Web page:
The application of lean project management has become popular in different sectors of the economy around the world. Findings made in this dissertation show that lean operation has been embraced as the best way of eliminating waste and enhancing product and service quality in the current competitive business environment. This tool has proven to be effective because it emphasizes the need to align task requirements with the skills and experience of employees. It promotes the practice of continuous improvement both in private and public entities. As shown in the discussion, an organization can achieve such levels of improvement by conducting regular analysis of the current methods with the aim of identifying potential weaknesses then formulating ways of addressing them. Every time a milestone is made, a new one should be set based on the realities that a company faces. When applied appropriately, lean project management helps in lowering the overall cost of operation, enhancing efficiency in a project, and ensuring that activities are completed within the schedule.

The study shows that despite the obvious benefits of lean project management, its implementation is sometimes affected by some challenges. The main challenge that was identified as the limited knowledge that some stakeholders have in terms of its implementation. Lean operations require managers to allocate tasks to employees based on their capabilities to avoid mistakes in the implementation process. It also encourages continuous improvement in operation. However, some managers end up making unrealistic demands from their employees, believing it is the best way of achieving efficiency. They fail to understand the underpinning principles and primary pillars of this concept. The study shows that there is a need for improved awareness creation about this concept as a way of ensuring that its implementation does not face challenges. Those in management positions need to understand what it takes to operate in a lean system. Empowering employees through regular training is another important way of enhancing the application of this concept. It helps in ensuring that workers have the capacity to undertake roles assigned to them. The more changes emerge in the market, the more the training should be maintained. It is also critical to create and maintain an effective communication system within a firm that can support its implementation.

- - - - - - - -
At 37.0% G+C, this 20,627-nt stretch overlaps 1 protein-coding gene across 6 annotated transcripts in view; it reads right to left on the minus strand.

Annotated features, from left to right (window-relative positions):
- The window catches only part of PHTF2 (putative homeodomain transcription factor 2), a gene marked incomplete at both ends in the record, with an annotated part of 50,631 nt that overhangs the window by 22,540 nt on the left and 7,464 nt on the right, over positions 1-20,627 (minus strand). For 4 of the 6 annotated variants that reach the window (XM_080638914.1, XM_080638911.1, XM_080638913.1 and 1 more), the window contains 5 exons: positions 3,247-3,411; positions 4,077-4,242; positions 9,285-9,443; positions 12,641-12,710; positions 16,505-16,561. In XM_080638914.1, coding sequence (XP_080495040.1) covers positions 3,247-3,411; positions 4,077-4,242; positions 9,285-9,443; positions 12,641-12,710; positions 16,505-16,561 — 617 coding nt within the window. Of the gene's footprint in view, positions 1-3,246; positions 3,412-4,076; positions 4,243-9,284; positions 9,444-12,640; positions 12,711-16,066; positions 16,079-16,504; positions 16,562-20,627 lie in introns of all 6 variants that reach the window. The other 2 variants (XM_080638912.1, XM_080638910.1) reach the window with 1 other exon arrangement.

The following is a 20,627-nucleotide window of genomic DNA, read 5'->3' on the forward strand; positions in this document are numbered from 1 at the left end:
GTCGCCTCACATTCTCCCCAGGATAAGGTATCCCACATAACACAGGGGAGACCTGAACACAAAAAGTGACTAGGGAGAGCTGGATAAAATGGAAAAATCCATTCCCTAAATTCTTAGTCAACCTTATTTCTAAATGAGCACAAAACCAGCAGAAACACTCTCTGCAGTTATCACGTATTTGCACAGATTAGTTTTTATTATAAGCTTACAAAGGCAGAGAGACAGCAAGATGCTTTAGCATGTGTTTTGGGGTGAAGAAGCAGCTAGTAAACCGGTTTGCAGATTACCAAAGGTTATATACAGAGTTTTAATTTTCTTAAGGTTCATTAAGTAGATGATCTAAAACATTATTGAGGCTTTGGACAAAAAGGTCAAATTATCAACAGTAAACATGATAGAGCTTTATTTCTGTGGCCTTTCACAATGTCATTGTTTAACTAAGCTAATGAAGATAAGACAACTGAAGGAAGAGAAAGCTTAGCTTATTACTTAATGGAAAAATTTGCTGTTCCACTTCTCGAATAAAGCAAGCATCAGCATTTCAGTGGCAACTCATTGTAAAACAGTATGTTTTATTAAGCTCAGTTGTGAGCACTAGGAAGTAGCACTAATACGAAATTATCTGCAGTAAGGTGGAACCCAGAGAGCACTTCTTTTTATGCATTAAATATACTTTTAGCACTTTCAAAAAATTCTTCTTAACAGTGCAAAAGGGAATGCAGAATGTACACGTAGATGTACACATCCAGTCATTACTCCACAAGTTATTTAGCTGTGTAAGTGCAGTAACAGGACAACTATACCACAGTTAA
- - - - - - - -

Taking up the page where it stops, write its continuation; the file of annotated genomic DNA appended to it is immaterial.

Lean project management can be implemented in different industries and by organizations of different sizes. Although the concept originated from the manufacturing industry, it has become highly relevant in different fields, especially in the construction and service sectors. However, for a firm to ensure that it effectively applies the lean project management concept, it needs to take into consideration various factors. The following are the specific recommendations that organizations should consider when the management is planning to introduce lean project management:

  • Effective application of lean project management requires effective training of both the management unit and employees. Managers should understand the fact that this concept requires them to allocate appropriate resources to the project at the right time. They also need to ensure that they align job requirements with the skills and experience of the workforce. On the other hand, junior employees must understand the significance of communicating effectively and ensuring that they understand what is expected of them.
  • It is advisable for organizations keen on embracing lean project management to understand how and when to integrate new technology in their operations. Such emerging technologies should be assessed for their relevance to a particular project, the ability of the organization to embrace it, and the impact it would have on the overall performance of the organization.
  • Managing cultural issues that may arise from the application of lean project management is also essential. Cultural challenges may emerge when a firm considers it appropriate to outsource services of another company as a way of achieving lean operations. It is advisable for both companies to achieve cultural integration to enhance the success of the project.
  • Supply chain issues were identified as some of the problems that may limit the ability of a firm to effectively apply the concept of lean project management. It is for the management to develop an effective mechanism for sourcing raw materials in a way that does not affect a smooth flow of operation. There should be a deliberate attempt to cut the overall cost of operation as much as possible.